To sum up, what the simple model teaches is that, in the labor-managed economy, there is no labor market force that would drive wages to any full-employment equilibrium, and there is no tendency to any equalization of wages across workers in any location or of similar occupations and skill across industries and locations. That this result of the traditional model is relevant we learn from reports of high levels of chronic unemployment in Yugoslavia (Table 1) and large and growing spreads between income levels of workers in the same location, even those having the same skills (Estrin, 1983 [2010], Chapter 5 and passim).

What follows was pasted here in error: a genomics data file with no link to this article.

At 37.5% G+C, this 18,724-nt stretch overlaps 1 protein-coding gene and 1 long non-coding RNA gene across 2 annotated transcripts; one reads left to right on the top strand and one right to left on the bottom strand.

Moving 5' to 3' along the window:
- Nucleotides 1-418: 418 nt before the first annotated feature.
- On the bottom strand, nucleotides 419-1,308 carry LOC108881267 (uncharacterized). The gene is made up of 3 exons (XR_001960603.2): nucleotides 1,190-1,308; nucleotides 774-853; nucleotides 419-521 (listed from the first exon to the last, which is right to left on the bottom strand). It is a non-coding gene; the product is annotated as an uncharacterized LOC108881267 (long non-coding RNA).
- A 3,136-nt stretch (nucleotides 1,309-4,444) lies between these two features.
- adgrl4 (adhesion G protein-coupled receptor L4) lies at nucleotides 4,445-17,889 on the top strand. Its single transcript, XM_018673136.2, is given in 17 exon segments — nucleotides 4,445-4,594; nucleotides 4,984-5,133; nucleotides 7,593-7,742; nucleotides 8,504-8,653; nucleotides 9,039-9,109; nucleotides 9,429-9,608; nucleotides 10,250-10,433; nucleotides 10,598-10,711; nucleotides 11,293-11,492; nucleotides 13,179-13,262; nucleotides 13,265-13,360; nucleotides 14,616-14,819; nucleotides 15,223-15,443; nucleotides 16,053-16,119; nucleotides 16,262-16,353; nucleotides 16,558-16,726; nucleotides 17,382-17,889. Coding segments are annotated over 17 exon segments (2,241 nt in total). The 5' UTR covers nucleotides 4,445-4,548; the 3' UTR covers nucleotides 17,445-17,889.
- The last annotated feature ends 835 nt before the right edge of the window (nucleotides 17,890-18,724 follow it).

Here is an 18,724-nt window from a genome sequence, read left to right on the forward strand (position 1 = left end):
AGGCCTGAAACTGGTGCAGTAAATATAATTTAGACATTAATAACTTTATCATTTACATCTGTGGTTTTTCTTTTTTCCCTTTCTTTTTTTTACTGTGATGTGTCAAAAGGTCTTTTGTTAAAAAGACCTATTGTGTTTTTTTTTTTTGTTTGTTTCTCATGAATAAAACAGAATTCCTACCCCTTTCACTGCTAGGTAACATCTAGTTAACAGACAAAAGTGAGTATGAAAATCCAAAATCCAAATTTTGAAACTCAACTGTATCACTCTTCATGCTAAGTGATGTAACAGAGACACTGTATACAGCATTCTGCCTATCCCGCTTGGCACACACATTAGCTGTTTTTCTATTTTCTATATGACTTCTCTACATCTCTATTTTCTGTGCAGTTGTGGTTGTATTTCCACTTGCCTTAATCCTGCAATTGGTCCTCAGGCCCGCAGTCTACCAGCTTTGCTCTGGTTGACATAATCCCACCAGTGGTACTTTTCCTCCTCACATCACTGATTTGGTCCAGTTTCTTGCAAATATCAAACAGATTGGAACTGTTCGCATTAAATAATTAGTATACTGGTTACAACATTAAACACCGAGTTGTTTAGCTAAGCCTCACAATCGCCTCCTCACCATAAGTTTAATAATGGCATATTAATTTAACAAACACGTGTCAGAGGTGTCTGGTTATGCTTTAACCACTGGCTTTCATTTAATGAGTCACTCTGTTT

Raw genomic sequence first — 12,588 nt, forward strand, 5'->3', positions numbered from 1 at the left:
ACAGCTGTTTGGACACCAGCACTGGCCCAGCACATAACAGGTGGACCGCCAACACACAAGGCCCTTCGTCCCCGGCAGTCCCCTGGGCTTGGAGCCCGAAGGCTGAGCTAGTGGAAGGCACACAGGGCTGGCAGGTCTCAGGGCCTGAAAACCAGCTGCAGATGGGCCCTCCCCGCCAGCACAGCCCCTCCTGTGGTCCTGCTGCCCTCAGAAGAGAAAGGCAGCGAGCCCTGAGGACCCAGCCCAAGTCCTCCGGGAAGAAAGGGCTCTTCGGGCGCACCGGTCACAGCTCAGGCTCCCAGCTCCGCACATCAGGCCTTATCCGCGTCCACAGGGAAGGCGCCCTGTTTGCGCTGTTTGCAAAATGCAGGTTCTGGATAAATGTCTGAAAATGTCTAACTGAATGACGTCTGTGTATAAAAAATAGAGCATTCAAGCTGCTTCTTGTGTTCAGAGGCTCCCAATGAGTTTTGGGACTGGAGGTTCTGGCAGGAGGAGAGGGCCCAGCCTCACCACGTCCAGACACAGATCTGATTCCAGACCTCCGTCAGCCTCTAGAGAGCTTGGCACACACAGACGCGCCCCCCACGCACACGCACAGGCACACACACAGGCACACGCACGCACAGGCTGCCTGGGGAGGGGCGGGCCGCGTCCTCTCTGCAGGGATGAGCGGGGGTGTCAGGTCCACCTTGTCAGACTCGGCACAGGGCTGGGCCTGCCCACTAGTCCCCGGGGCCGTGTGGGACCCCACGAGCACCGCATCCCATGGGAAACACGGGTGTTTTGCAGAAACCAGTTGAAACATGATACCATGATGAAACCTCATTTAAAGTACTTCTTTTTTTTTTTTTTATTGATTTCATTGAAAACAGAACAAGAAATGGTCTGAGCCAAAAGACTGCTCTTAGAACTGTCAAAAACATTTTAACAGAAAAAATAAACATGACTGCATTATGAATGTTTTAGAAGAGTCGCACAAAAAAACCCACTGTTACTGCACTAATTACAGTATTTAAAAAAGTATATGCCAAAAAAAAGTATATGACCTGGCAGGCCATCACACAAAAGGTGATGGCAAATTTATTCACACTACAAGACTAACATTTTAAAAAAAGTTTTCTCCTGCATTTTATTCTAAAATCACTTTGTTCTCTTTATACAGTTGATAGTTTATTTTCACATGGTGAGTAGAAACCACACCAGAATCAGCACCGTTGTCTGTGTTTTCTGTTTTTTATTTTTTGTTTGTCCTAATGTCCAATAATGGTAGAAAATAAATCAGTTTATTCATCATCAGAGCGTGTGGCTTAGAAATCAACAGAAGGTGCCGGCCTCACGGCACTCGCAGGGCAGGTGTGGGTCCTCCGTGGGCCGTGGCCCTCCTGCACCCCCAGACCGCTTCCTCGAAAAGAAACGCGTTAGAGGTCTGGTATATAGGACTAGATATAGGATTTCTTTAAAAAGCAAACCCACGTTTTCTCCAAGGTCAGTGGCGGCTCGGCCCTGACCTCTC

An economic system is a notoriously elusive animal to analyze, because the nature of the transactions going on and their actors' motives are hidden and very hard to decipher. We should therefore be particularly grateful to the examination of the labor market by Estrin (1983 [2010]) and the capital market by Uvalic (1992), and to their joint final definitive paper for demystifying and clarifying the conundrum of the Yugoslav economy. Now, nearly two decades after the disappearance of the Yugoslav economic system, we possess a fairly clear picture of its operation. The aim of this note was to disseminate succinctly their main findings, extract simple generalizations that can be applied to the model and, where possible, to supply a simple diagrammatic explanation to the microeconomic foundations for the system which they describe. An additional aim was to see where the old LMF model, once it can no longer be said to present a blanket depiction of Yugoslav micro-economics, is still applicable. We find that it is applicable to some aspects of the Yugoslav market and to the behavior of cooperative firms in the capitalist world.